In a former post, I tried to answer the question of whether Paul was a literal tentmaker. In this post, I ask whether Paul was a figurative tentmaker — one who was self-supporting in ministry.
I often interact with Christians who say, “I want to be tentmaker like Paul.” What they mean is that they want to do active ministry (usually overseas missions, or occasionally local church planting), but don’t want to receive financial support to do it. They want simultaneously to engage in ministry and to work another job to support themselves.
This goal is laudable, and “tentmakers” of this sort have been vital in the work of spreading the gospel and building churches throughout history.
But was Paul himself this kind of “tentmaker”? It appears that sometimes he was, and sometimes he was not. Let me offer some biblical evidence that he sometimes supported himself (was a metaphorical tentmaker) followed by evidence that he sometimes did not.
Evidence that Paul sometimes supported himself — and even refused to receive financial support:
Paul’s ministry in Thessalonica and Corinth offer the chief examples of Paul being self-supporting.
In Thessalonica: “Remember, brothers, our labor and toil: we worked night and day, that we might not be a burden to any of you, while we proclaimed to you the gospel of God.” (1 Thess. 2:9)
In Thessalonica: “For you, yourselves know how you ought to imitate us, because we were not idle when we were with you, nor did we eat anyone’s bread without paying for it, but with toil and labor we worked night and day, that we might not be a burden to any of you.” (2 Thess. 3:7-8)
In Corinth: “And he [Paul] found a Jew named Aquila, a native of Pontus, recently come from Italy with his wife Priscilla, because Claudius had commanded all the Jews to leave Rome. And he went to see them, and because he was of the same trade he stayed with them and worked, for they were tentmakers by trade.” (Acts 18:2-3)
In Corinth: “Or is it only Barnabas and me who have no right to refrain from working for a living?… If we have sown spiritual things among you, is it too much if we reap material things from you? If others share this rightful claim on you, do not we even more? Nevertheless, we have not made use of this right, but we endure anything rather than put an obstacle in the way of the gospel of Christ… What then is my reward? That in my preaching I may present the gospel free of charge, so as not to make full use of my right in the gospel.” (1 Cor 9:6, 11-12, 18)
In Corinth: “Or did I commit a sin in humbling myself so that you might be exalted, because I preached God’s gospel to you free of charge?” (2 Cor 11:7)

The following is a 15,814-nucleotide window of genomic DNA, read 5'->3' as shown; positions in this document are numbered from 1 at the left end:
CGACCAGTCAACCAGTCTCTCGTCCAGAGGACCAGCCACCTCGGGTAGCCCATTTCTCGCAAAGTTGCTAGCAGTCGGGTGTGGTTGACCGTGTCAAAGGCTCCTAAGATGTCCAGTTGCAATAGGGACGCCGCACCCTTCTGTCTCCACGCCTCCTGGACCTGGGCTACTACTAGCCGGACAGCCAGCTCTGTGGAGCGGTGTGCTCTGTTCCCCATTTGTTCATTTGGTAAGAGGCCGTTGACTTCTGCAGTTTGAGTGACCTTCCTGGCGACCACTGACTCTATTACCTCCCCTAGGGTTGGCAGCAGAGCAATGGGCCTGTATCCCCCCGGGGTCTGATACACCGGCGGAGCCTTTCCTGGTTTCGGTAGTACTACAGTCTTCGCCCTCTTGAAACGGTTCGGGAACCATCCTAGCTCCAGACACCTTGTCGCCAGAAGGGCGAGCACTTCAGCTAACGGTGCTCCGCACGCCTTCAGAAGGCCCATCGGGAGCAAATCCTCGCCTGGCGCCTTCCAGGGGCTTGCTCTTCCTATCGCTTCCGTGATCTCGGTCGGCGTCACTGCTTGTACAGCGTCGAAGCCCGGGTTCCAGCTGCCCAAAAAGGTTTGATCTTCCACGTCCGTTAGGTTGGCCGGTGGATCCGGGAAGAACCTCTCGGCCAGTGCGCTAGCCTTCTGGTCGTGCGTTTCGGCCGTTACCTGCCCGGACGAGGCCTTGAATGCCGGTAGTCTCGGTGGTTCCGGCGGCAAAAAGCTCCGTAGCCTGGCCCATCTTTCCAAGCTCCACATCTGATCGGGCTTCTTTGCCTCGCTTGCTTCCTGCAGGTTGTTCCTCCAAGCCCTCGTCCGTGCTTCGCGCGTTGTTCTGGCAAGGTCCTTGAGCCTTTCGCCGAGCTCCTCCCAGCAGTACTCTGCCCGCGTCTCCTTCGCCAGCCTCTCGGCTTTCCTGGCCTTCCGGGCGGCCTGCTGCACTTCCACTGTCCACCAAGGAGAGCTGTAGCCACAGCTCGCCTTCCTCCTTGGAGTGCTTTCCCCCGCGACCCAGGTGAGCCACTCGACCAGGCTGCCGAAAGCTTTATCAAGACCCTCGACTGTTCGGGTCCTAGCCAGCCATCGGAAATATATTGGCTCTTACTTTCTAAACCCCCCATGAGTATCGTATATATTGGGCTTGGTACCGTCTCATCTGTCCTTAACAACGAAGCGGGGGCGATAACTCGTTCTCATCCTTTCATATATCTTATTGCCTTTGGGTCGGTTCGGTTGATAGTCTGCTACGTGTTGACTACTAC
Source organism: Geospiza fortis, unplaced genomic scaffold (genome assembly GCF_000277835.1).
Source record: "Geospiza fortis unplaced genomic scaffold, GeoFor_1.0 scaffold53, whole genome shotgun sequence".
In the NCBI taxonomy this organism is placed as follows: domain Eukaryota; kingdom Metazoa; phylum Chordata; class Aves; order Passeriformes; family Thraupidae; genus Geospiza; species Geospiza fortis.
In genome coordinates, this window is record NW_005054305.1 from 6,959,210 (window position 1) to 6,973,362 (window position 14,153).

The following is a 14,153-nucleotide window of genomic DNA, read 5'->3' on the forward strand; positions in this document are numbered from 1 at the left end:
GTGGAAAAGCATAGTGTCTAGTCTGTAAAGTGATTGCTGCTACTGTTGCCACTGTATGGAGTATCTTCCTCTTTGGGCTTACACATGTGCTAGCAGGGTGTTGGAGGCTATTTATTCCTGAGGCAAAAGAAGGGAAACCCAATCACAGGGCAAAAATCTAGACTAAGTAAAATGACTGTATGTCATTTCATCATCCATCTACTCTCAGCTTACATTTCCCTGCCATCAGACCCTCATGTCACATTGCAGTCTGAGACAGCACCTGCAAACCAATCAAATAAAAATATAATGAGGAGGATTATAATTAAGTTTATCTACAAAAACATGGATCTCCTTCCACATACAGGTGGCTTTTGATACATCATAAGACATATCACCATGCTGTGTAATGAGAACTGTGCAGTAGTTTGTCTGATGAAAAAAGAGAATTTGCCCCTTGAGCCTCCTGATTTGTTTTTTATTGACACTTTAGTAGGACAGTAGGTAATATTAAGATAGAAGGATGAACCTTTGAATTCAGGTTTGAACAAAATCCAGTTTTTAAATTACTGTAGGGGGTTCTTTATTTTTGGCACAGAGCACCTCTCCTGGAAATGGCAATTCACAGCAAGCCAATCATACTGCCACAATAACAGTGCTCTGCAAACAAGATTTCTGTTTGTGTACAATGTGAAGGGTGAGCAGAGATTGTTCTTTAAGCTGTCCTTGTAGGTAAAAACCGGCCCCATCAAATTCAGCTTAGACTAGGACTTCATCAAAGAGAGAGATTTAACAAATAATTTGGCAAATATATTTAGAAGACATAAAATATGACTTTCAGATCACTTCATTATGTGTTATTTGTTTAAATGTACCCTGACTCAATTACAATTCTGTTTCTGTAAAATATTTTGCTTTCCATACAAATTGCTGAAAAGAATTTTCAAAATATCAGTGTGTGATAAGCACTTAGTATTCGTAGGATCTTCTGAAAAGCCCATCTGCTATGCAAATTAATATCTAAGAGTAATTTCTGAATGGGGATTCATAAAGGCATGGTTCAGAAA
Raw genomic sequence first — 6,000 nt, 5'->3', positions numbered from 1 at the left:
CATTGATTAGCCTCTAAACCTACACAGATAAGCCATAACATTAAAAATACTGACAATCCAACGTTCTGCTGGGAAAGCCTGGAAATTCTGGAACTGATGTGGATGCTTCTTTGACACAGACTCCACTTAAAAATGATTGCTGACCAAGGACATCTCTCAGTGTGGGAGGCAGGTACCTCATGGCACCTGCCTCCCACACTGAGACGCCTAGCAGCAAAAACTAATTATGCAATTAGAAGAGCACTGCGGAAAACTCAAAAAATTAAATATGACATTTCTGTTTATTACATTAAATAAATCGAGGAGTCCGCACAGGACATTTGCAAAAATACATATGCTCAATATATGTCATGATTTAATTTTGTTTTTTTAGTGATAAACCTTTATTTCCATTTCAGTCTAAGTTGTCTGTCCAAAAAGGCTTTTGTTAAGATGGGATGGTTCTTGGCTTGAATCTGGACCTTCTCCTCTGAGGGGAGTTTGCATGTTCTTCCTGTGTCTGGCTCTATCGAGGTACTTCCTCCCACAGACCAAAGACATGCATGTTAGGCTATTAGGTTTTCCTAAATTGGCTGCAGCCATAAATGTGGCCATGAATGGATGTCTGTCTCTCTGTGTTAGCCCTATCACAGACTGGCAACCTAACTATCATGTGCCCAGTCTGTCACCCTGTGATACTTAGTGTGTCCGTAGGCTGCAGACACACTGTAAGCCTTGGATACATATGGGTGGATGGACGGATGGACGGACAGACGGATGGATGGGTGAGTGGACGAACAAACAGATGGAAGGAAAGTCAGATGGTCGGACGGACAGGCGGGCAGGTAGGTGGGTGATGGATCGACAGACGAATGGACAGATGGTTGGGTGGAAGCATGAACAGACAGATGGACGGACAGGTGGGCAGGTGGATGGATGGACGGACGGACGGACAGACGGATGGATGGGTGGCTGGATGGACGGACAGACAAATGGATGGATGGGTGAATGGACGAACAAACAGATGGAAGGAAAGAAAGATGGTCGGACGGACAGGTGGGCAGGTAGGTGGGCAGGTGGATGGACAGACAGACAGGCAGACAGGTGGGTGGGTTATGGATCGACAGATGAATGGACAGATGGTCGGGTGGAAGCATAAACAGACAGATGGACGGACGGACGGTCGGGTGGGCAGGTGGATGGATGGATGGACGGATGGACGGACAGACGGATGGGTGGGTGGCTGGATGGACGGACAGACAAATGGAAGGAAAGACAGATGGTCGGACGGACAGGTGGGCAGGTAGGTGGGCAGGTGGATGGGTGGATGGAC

Evidence that Paul sometimes received financial support to do his ministry:
The evidence that Paul sometimes received financial support relates especially to monies received from Macedonia, that is, from Philippi for sure, and perhaps also from Thessalonica and Berea or other churches which were in or near Macedonia.
From Macedonia: “And you Philippians yourselves know that in the beginning of the gospel, when I left Macedonia, no church entered into a partnership with me in giving and receiving, except you only. Even in Thessalonica, you sent me help for my needs once and again. Not that I seek the gift, but I seek the fruit that increases your credit. I have received full payment, and more. I am well supplied, having received from Epaphroditus the gifts you sent, a fragrant offering, a sacrifice acceptable and pleasing to God.” (Phil 4:15-18)
From Macedonia: “I robbed other churches by accepting support from them in order to serve you. And when I was with you and was in need, I did not burden anyone, for the brothers who came from Macedonia supplied my need. So I refrained and will refrain from burdening you in any way.” (2 Cor 11:8-9)
From Macedonia: “But when Silas and Timothy came down from Macedonia, Paul began devoting himself completely to the word, solemnly testifying to the Jews that Jesus was the Christ.” (Acts 18:5 NAS)
In other words, in Paul’s ministry in Thessalonica and Corinth (and probably other places where he sought to establish new churches), he tried not to confuse the mission and to burden new converts by asking for money, and thus either worked with his own hands to pay his way or received money from a distant church to supply his needs. (The scenario of the Macedonians sending money in 2 Cor 11:8-9 also raises the possibility that we should understand Acts 18:5 to mean that when Silas and Timothy came down from Macedonia, “Paul began devoting himself completely to the word,” [as NAS translates it] since they probably brought a money gift, rather than that, “Paul was occupied with the word” [as ESV translates it]).
So, was Paul a metaphorical “tentmaker”? That is, did Paul work to cover his expenses?
Sometimes yes, and sometimes no.
See my previous post: Was Paul a Tentmaker? Part 1: Did Paul Make Literal Tents?
This post and other resources are available at Kindle Afresh: The Blog and Website of Kenneth Berding.
 All quotations are from ESV unless otherwise indicated.